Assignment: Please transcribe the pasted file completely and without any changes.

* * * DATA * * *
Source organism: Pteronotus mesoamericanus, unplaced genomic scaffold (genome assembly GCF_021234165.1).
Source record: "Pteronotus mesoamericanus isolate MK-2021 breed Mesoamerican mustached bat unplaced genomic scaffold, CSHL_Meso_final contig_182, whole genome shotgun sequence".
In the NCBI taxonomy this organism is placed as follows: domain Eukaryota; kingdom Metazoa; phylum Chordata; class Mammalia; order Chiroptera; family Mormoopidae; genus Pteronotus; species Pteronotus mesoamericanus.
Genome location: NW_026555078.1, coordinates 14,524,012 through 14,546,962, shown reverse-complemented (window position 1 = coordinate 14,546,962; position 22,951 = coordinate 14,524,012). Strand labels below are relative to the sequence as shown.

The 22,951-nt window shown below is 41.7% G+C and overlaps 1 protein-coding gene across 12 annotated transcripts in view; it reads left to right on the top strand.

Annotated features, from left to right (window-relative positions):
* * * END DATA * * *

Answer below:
Source organism: Pteronotus mesoamericanus, unplaced genomic scaffold (genome assembly GCF_021234165.1).
Source record: "Pteronotus mesoamericanus isolate MK-2021 breed Mesoamerican mustached bat unplaced genomic scaffold, CSHL_Meso_final contig_182, whole genome shotgun sequence".
In the NCBI taxonomy this organism is placed as follows: domain Eukaryota; kingdom Metazoa; phylum Chordata; class Mammalia; order Chiroptera; family Mormoopidae; genus Pteronotus; species Pteronotus mesoamericanus.
Genome location: NW_026555078.1, coordinates 14,524,012 through 14,546,962, shown reverse-complemented (window position 1 = coordinate 14,546,962; position 22,951 = coordinate 14,524,012). Strand labels below are relative to the sequence as shown.

The 22,951-nt window shown below is 41.7% G+C and overlaps 1 protein-coding gene across 12 annotated transcripts in view; it reads left to right on the top strand.

Annotated features, from left to right (window-relative positions):